Essential Facts About the Japanese Attack on Pearl Harbor

December 7, 1941

USS Shaw exploding Pearl Harbor
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The U.S. Naval Base at Pearl Harbor, Hawaii was attacked by the Japanese on the morning of December 7, 1941. The Japanese had planned and executed the surprise attack in order to dishearten the American people and keep the United States out of World War II. Instead, the Japanese attack on Pearl Harbor riled the emotions of the American people and spurred their entry into the war.

General Pearl Harbor Facts

  • The attack on Pearl Harbor occurred on December 7, 1941.
  • The Japanese attacked the United States without warning.
  • The attack lasted 110 minutes, from 7:55 a.m. until 9:45 a.m.
  • A total of 2,335 U.S. servicemen were killed and 1,143 were wounded. Sixty-eight civilians were also killed and 35 were wounded.
  • The Japanese lost 65 men, with an additional soldier being captured.
  • Pearl Harbor is on the south side of the Hawaiian island of Oahu and is the home to a U.S. naval base.
  • The attack on Pearl Harbor brought the United States into World War II.

Japan and the Attack on Pearl Harbor

  • Plans for a surprise attack against the United States were begun as early as January of 1941.
  • Although it was Japanese Admiral Isoroku Yamamoto who initiated the plans for the attack against Pearl Harbor, Commander Minoru Genda was the plan's chief architect.
  • The Japanese used the codename "Operation Hawaii" for the attack on Pearl Harbor. This later changed to "Operation Z."
  • The Japanese specifically chose to attack on a Sunday because they believed Americans would be more relaxed and thus less alert on a weekend.
  • The Japanese attack force stationed itself approximately 230 miles north of the Hawaiian island of Oahu.
  • The Japanese launched their airplanes in two waves, approximately 45 minutes apart.
  • The first wave of Japanese planes struck Pearl Harbor at 7:55 a.m. The second wave reached Pearl Harbor around 8:40 a.m.
  • When Japanese Commander Mitsuo Fuchida called out, "Tora! Tora! Tora!" ("Tiger! Tiger! Tiger!") upon flying over Pearl Harbor, it was a message to the entire Japanese navy telling them they had caught the Americans totally by surprise.

Facts About the Battleships

  • The main target of the Japanese was the aircraft carriers; however, since all three U.S. aircraft carriers were out to sea, the Japanese focused on the battleships.
  • There were eight battleships at Pearl Harbor that day, which included all the battleships of the U.S. Pacific fleet except for one (the Colorado).
  • Seven of the U.S. battleships were lined up in "Battleship Row."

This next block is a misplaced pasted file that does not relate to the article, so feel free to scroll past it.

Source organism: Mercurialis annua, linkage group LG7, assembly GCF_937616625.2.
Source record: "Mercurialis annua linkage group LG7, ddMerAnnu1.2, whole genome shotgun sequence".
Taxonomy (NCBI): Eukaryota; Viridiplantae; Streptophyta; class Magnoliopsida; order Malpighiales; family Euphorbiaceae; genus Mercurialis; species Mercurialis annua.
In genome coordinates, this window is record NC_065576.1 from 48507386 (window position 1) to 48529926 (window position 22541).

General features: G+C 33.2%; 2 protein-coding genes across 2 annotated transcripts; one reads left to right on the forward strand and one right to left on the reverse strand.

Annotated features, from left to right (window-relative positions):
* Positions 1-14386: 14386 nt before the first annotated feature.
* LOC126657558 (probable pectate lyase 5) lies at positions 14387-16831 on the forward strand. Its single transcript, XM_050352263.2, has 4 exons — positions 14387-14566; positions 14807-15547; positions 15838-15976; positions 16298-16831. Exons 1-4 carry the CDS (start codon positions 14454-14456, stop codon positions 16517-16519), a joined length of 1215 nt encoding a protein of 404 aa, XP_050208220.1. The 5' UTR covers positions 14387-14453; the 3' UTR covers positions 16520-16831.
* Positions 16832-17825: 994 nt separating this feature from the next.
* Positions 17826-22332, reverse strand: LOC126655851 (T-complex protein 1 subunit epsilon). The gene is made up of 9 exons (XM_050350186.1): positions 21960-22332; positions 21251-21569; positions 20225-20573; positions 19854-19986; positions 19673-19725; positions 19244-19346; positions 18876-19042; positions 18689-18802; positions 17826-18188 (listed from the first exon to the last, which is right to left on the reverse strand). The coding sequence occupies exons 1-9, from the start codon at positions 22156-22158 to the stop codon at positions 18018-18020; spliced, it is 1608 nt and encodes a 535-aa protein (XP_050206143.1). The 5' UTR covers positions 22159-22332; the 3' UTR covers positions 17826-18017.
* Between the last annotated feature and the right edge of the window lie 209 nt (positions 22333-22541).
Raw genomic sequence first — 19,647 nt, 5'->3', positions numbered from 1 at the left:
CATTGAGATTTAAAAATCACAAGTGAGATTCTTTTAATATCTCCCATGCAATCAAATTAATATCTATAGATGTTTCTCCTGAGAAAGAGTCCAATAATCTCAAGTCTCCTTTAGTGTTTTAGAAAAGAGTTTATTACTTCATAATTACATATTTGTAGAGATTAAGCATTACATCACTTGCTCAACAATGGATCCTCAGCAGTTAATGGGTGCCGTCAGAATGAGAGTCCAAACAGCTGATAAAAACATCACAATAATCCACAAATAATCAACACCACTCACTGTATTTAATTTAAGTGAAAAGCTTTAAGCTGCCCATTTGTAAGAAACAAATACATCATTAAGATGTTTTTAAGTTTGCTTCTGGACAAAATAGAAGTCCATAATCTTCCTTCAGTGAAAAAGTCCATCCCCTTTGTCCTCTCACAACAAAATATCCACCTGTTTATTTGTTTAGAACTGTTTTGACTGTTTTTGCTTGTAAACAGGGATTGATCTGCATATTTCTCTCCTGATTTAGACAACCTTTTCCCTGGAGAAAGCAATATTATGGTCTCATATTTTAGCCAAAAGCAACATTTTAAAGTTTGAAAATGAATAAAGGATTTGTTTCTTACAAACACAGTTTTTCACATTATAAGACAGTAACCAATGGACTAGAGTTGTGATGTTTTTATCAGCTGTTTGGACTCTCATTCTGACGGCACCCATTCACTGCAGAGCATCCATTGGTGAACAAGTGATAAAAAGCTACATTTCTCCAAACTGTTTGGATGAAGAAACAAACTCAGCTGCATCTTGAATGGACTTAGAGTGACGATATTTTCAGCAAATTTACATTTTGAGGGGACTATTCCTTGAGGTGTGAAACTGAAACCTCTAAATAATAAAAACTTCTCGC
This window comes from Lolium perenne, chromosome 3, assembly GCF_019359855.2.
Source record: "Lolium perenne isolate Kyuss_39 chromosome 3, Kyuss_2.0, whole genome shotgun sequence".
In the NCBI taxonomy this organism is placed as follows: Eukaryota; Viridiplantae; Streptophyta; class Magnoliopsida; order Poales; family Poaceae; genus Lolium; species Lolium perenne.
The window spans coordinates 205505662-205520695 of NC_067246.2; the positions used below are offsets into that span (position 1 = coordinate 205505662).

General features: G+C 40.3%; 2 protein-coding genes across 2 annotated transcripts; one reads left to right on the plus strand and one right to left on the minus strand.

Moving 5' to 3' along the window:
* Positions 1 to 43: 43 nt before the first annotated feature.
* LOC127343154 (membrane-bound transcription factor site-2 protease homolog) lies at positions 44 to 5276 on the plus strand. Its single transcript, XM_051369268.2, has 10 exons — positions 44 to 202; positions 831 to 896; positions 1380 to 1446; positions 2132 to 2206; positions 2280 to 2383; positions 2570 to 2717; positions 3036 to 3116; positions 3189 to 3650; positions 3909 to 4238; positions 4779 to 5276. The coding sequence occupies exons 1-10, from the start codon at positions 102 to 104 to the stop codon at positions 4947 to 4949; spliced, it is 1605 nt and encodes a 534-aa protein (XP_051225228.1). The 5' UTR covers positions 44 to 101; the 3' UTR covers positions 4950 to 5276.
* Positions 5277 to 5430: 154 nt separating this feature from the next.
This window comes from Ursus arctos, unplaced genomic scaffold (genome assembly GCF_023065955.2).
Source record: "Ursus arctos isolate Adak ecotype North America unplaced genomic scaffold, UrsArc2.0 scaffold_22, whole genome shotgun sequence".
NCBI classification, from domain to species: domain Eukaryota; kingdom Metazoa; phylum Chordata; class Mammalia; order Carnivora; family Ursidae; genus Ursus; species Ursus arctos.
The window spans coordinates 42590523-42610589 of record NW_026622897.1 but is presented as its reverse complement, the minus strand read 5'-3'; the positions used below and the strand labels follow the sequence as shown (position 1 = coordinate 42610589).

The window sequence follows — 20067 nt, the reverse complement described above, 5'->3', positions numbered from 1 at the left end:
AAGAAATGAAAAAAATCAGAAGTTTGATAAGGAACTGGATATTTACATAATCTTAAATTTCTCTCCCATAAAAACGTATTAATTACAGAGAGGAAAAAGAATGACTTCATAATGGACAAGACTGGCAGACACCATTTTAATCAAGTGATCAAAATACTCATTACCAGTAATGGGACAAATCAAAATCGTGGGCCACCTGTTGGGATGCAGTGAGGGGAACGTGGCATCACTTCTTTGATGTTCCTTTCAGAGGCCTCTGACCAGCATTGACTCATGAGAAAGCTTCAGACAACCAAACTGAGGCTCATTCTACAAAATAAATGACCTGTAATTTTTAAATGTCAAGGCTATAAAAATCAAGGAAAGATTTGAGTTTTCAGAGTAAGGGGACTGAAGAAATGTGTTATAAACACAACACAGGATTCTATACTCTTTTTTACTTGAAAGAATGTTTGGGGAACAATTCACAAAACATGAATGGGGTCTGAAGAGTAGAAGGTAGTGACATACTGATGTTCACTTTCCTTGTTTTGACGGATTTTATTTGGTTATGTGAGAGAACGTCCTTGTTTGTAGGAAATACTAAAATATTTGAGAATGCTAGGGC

• During the attack, the Nevada left its berth in Battleship Row and tried to make it to the harbor entrance. After being repeatedly attacked on its way, the Nevada beached itself.
  • The Arizona exploded when a bomb breached its forward magazine (i.e. the ammunition room). Approximately 1,100 U.S. servicemen died on board.
  • After being torpedoed, the Oklahoma listed so badly that it turned upside down.
  • To aid their airplanes, the Japanese sent in five midget subs to help target the battleships. The Americans sunk four of the midget subs and captured the fifth.
  • All eight U.S. battleships were either sunk or damaged during the attack. Amazingly, all but two (the Arizona and the Oklahoma) were eventually able to return to active duty.

    Facts About the Airfields at Pearl Harbor

    • Many U.S. servicemen were either still in their pajamas or eating breakfast in the mess halls when the attack on Pearl Harbor began.
    • U.S. servicemen identified the invading planes as Japanese because of the "meatballs," what they called the large, red circle (the Rising Sun) on the side of Japanese planes.
    • The Japanese hoped to destroy U.S. planes on the ground in order to minimize any counter-attack against them over Pearl Harbor or against the Japanese attack force.
    • The Japanese struck the airfields at Hickam Field, Wheeler Field, Bellows Field, Ewa Field, Schoefield Barracks, and Kaneohe Naval Air Station.
    • Many of the U.S. airplanes were lined up outside, along the airstrips, wingtip to wingtip, in order to avoid sabotage. Unfortunately, that made them easy targets for the Japanese attackers.
    • Unable to get more than a handful of planes in the air, individual U.S. servicemen tried to shoot down the Japanese planes from the ground.

    After the Attack on Pearl Harbor Ended

    • When the Japanese left Pearl Harbor at 9:45 a.m., the Americans didn't realize the attack was actually over. They expected another wave to hit.
    • The day following the attack on Pearl Harbor, U.S. President Franklin D. Roosevelt declared that December 7, 1941 would be "a date that will live in infamy."
    • The United States declared war on Japan on December 8, 1941, the day following the attack on Pearl Harbor.
    • "Remember Pearl Harbor!" became a rallying cry for the U.S. during World War II.